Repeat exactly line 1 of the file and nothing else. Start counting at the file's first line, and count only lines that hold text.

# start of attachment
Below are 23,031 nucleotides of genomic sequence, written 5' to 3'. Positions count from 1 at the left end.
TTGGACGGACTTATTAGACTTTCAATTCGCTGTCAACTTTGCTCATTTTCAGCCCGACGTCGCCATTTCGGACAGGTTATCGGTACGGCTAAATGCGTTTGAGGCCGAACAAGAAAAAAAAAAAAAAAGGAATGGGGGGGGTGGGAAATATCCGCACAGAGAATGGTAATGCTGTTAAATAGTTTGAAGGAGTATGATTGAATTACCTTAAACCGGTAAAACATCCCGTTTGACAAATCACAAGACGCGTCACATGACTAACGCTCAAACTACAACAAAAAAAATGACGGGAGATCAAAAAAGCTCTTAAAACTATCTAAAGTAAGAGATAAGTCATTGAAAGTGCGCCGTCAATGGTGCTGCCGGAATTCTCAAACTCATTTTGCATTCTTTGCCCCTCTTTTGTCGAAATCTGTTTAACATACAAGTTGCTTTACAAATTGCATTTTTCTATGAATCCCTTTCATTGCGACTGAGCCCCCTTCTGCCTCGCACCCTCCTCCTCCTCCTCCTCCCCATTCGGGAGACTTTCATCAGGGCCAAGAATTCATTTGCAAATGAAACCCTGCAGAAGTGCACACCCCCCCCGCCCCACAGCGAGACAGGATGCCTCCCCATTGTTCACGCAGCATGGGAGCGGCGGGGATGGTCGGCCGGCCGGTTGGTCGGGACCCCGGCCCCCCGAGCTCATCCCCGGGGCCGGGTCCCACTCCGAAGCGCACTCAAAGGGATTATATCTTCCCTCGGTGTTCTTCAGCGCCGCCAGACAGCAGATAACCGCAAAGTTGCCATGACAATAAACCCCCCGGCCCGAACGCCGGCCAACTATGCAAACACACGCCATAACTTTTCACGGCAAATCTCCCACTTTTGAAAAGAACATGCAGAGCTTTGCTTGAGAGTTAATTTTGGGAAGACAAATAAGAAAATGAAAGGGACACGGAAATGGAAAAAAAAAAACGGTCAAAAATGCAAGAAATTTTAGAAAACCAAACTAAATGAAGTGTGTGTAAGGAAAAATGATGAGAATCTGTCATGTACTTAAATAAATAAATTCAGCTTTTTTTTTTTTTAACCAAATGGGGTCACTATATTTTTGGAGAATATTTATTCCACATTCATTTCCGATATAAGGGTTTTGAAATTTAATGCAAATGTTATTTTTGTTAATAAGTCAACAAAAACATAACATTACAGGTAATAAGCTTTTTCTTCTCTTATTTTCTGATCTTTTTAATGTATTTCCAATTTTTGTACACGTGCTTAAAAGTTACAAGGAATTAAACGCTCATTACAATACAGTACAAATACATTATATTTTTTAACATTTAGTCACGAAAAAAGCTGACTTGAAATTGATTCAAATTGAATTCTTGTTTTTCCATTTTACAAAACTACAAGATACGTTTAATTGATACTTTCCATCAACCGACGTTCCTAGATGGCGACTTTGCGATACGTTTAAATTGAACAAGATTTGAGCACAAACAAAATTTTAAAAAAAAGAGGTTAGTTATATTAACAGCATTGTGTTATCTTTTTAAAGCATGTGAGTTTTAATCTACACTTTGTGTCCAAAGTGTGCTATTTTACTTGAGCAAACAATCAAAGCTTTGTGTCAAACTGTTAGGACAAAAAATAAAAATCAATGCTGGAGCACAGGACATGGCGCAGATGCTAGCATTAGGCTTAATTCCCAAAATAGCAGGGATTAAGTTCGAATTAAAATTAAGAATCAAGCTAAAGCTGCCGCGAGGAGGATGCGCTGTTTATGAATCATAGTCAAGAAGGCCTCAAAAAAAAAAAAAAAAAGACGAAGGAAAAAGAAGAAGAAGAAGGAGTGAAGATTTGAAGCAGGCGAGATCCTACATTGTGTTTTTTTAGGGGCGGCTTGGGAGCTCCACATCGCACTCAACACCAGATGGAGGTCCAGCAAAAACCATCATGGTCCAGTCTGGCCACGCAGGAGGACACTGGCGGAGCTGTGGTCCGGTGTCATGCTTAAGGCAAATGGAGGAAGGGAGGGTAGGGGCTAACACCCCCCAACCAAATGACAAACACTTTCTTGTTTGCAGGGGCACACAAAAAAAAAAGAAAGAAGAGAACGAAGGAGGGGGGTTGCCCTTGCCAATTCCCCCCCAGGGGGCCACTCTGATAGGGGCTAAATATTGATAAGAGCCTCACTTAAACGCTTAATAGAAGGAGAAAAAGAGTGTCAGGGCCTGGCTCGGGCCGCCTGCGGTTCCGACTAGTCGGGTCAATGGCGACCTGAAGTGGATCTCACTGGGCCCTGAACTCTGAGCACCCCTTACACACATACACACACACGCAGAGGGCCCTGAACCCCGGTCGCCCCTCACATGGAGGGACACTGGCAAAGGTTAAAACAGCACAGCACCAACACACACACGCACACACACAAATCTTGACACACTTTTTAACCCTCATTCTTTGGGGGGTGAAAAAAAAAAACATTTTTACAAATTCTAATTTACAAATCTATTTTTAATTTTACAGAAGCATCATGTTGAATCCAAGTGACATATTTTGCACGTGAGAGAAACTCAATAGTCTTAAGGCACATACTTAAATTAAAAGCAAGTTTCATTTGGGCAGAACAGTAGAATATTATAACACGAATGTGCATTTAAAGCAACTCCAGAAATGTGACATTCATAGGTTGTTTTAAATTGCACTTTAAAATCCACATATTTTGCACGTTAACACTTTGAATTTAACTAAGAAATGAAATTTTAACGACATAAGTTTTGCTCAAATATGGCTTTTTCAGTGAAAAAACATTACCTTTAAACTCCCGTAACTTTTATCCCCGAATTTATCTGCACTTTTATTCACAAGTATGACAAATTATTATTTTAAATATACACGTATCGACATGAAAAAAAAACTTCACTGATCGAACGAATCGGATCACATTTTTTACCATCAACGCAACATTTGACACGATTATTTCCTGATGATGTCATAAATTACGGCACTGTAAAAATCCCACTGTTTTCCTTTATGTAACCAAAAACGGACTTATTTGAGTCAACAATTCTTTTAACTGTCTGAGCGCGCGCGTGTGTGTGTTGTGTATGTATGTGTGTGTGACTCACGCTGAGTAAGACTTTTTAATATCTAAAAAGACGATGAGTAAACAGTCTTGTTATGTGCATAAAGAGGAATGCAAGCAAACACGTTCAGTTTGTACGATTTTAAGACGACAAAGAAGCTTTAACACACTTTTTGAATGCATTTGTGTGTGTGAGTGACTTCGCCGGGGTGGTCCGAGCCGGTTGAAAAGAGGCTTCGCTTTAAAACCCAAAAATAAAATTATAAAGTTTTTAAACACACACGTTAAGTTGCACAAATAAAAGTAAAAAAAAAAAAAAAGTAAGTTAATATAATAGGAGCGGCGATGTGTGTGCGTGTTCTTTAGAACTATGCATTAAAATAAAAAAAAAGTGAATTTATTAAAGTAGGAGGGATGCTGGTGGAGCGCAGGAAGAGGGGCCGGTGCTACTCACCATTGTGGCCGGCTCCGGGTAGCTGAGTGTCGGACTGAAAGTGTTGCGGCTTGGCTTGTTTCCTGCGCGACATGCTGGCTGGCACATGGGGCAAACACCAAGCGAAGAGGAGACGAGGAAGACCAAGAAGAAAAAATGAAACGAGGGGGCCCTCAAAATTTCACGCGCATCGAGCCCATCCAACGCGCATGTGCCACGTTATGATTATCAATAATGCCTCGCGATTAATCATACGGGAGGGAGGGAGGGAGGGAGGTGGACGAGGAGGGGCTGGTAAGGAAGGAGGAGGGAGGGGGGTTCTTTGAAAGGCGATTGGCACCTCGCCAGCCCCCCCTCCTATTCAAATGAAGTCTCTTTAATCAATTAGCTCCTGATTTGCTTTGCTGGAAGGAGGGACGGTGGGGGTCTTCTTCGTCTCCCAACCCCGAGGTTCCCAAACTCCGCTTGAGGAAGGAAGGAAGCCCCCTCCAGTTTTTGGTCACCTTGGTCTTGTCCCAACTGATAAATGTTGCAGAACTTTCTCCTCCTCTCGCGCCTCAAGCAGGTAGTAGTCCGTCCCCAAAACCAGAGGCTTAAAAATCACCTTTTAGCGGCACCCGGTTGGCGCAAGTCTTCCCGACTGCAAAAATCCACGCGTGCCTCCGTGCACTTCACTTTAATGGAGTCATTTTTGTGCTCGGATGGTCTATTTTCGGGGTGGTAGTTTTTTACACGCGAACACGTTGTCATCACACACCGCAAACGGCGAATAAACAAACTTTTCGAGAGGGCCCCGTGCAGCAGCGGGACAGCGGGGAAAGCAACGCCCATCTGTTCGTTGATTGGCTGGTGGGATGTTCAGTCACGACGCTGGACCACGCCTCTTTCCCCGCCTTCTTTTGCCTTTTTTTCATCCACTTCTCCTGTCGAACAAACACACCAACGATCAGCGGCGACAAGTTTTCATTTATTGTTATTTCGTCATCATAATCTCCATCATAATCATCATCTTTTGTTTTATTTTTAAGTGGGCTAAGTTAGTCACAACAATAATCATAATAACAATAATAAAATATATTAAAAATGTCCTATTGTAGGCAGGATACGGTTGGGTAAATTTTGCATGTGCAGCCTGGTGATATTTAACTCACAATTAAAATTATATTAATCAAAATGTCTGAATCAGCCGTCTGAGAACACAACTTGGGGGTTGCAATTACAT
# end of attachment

Below are 23,031 nucleotides of genomic sequence, written 5' to 3'. Positions count from 1 at the left end.